National Forest visitor monitoring begins |

National Forest visitor monitoring begins

The Arapaho and Roosevelt National Forests and Pawnee National Grassland began a yearlong effort on Oct. 4 to gain a better understanding of how many visitors recreate in the national forest.

This process, known as National Visitor Use Monitoring, is geared toward collecting data on what types of recreational activities visitors engage in and how satisfied they are with the facilities and services provided.

Similar surveys are conducted every five years. The last survey conducted in 2010 estimated 5.4 million annual visits to the Arapaho and Roosevelt National Forests and Pawnee National Grassland. Downhill skiing was found to be the most popular activity. Hiking or walking was the second most popular activity.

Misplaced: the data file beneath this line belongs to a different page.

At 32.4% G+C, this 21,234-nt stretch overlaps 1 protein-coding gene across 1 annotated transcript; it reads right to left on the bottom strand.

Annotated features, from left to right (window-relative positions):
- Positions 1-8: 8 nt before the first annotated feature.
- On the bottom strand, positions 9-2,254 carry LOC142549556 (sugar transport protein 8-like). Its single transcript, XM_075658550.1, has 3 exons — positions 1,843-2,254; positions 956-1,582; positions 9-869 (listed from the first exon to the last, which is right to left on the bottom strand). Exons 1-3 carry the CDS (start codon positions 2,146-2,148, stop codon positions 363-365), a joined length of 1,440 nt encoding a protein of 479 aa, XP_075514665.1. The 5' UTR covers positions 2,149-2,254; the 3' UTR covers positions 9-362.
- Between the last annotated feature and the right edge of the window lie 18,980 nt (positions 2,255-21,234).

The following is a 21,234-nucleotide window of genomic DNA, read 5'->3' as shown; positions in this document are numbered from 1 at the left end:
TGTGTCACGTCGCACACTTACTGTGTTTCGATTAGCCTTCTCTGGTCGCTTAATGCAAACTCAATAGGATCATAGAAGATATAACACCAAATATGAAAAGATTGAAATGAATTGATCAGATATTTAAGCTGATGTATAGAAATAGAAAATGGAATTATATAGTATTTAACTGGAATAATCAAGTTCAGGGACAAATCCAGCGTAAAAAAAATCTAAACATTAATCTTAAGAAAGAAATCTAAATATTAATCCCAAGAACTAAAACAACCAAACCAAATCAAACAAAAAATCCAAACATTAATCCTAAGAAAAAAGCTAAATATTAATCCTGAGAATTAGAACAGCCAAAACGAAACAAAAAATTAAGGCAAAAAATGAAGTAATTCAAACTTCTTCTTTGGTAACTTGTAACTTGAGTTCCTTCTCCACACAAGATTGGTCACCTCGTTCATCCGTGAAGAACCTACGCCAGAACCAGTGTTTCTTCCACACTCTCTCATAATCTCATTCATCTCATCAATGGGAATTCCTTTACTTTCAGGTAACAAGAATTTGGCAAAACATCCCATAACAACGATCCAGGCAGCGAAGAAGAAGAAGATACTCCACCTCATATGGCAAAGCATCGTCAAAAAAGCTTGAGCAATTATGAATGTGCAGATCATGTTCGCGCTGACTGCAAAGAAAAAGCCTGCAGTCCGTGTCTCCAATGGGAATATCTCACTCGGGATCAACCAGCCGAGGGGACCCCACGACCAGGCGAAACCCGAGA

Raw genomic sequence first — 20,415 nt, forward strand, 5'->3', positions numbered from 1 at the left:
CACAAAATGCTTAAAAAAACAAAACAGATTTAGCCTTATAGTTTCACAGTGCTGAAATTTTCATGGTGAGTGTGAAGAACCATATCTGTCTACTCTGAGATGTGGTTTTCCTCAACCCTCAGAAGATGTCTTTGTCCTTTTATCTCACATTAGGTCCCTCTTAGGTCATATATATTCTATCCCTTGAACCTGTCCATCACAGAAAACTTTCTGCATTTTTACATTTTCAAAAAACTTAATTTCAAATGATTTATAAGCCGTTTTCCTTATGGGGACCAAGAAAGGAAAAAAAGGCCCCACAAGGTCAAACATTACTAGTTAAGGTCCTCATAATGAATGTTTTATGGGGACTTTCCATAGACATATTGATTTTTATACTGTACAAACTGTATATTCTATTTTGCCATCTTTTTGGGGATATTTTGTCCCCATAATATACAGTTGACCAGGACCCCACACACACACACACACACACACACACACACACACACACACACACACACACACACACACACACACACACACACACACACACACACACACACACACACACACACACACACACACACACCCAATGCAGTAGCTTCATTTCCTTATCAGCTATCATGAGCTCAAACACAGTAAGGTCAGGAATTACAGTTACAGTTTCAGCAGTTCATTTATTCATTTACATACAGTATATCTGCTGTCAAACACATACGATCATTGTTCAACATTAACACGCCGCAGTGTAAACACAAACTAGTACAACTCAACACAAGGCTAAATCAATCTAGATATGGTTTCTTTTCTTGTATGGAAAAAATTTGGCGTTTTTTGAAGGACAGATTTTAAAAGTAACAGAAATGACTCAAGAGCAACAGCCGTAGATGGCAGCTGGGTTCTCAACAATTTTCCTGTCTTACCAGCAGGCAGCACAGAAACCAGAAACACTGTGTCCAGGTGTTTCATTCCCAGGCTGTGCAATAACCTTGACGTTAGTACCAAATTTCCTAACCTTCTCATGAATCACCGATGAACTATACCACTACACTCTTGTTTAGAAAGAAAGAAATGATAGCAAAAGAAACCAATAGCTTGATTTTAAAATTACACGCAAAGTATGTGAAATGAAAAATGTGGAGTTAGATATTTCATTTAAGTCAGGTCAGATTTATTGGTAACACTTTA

Visitor participation in these surveys is voluntary. Forest managers hope visitors will choose to participate so they can collect accurate data. Interviews can last from three to 13 minutes. The questions visitors are asked include where they recreated on the forest; how many people they traveled with; how long they were on the forest; what other recreation sites they visited while there; and how satisfied they were with the facilities and services provided. About a third of the visitors will also be asked to complete a confidential and voluntary survey about recreation spending during their trip. Frequent visitors may be asked to participate more than once during the course of the year.

The information gathered is used primarily for forest planning and can be useful to local community tourism planning. Surveys will be conducted through a contractor. National Visitor Use monitoring data collection will utilize road counters, trail counters and interviews conducted at recreation sites such as campgrounds, picnic areas, trails, roadsides and other locations. Survey sites will be clearly marked with large orange signs and cones.

For more information about the survey visit

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